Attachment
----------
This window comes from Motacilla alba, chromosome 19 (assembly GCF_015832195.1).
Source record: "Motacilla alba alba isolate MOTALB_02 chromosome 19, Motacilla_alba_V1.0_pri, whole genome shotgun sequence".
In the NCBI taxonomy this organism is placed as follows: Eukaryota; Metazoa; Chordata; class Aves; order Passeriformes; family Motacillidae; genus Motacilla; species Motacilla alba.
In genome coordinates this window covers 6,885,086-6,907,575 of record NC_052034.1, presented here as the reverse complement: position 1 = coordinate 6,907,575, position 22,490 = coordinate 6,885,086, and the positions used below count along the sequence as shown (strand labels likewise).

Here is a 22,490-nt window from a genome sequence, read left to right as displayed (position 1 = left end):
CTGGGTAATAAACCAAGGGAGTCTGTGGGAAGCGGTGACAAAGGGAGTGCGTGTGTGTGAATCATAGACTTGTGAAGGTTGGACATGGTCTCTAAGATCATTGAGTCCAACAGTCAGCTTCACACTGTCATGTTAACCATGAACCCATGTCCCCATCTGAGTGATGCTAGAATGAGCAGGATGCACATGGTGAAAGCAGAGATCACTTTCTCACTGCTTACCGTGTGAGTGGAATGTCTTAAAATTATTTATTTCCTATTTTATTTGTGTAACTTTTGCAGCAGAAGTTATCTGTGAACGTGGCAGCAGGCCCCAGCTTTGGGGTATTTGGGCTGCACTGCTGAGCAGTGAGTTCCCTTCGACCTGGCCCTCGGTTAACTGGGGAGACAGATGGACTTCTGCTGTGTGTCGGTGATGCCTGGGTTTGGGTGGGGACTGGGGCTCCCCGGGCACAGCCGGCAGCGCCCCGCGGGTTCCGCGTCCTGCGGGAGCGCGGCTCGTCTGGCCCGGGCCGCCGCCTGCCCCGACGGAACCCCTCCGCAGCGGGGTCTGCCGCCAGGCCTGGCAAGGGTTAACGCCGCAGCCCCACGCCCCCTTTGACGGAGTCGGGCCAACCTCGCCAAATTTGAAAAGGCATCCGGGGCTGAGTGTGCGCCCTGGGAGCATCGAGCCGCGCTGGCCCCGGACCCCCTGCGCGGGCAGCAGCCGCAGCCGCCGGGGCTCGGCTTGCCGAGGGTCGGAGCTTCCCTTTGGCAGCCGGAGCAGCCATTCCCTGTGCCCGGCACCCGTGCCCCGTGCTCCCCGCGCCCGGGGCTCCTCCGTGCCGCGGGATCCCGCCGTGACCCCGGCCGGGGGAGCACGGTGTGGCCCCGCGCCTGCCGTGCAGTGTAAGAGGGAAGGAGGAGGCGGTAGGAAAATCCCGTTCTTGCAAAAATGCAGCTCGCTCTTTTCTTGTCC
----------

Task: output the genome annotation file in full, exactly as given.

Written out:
This window comes from Motacilla alba, chromosome 19 (assembly GCF_015832195.1).
Source record: "Motacilla alba alba isolate MOTALB_02 chromosome 19, Motacilla_alba_V1.0_pri, whole genome shotgun sequence".
In the NCBI taxonomy this organism is placed as follows: Eukaryota; Metazoa; Chordata; class Aves; order Passeriformes; family Motacillidae; genus Motacilla; species Motacilla alba.
In genome coordinates this window covers 6,885,086-6,907,575 of record NC_052034.1, presented here as the reverse complement: position 1 = coordinate 6,907,575, position 22,490 = coordinate 6,885,086, and the positions used below count along the sequence as shown (strand labels likewise).

Here is a 22,490-nt window from a genome sequence, read left to right as displayed (position 1 = left end):
CTGGGTAATAAACCAAGGGAGTCTGTGGGAAGCGGTGACAAAGGGAGTGCGTGTGTGTGAATCATAGACTTGTGAAGGTTGGACATGGTCTCTAAGATCATTGAGTCCAACAGTCAGCTTCACACTGTCATGTTAACCATGAACCCATGTCCCCATCTGAGTGATGCTAGAATGAGCAGGATGCACATGGTGAAAGCAGAGATCACTTTCTCACTGCTTACCGTGTGAGTGGAATGTCTTAAAATTATTTATTTCCTATTTTATTTGTGTAACTTTTGCAGCAGAAGTTATCTGTGAACGTGGCAGCAGGCCCCAGCTTTGGGGTATTTGGGCTGCACTGCTGAGCAGTGAGTTCCCTTCGACCTGGCCCTCGGTTAACTGGGGAGACAGATGGACTTCTGCTGTGTGTCGGTGATGCCTGGGTTTGGGTGGGGACTGGGGCTCCCCGGGCACAGCCGGCAGCGCCCCGCGGGTTCCGCGTCCTGCGGGAGCGCGGCTCGTCTGGCCCGGGCCGCCGCCTGCCCCGACGGAACCCCTCCGCAGCGGGGTCTGCCGCCAGGCCTGGCAAGGGTTAACGCCGCAGCCCCACGCCCCCTTTGACGGAGTCGGGCCAACCTCGCCAAATTTGAAAAGGCATCCGGGGCTGAGTGTGCGCCCTGGGAGCATCGAGCCGCGCTGGCCCCGGACCCCCTGCGCGGGCAGCAGCCGCAGCCGCCGGGGCTCGGCTTGCCGAGGGTCGGAGCTTCCCTTTGGCAGCCGGAGCAGCCATTCCCTGTGCCCGGCACCCGTGCCCCGTGCTCCCCGCGCCCGGGGCTCCTCCGTGCCGCGGGATCCCGCCGTGACCCCGGCCGGGGGAGCACGGTGTGGCCCCGCGCCTGCCGTGCAGTGTAAGAGGGAAGGAGGAGGCGGTAGGAAAATCCCGTTCTTGCAAAAATGCAGCTCGCTCTTTTCTTGTCC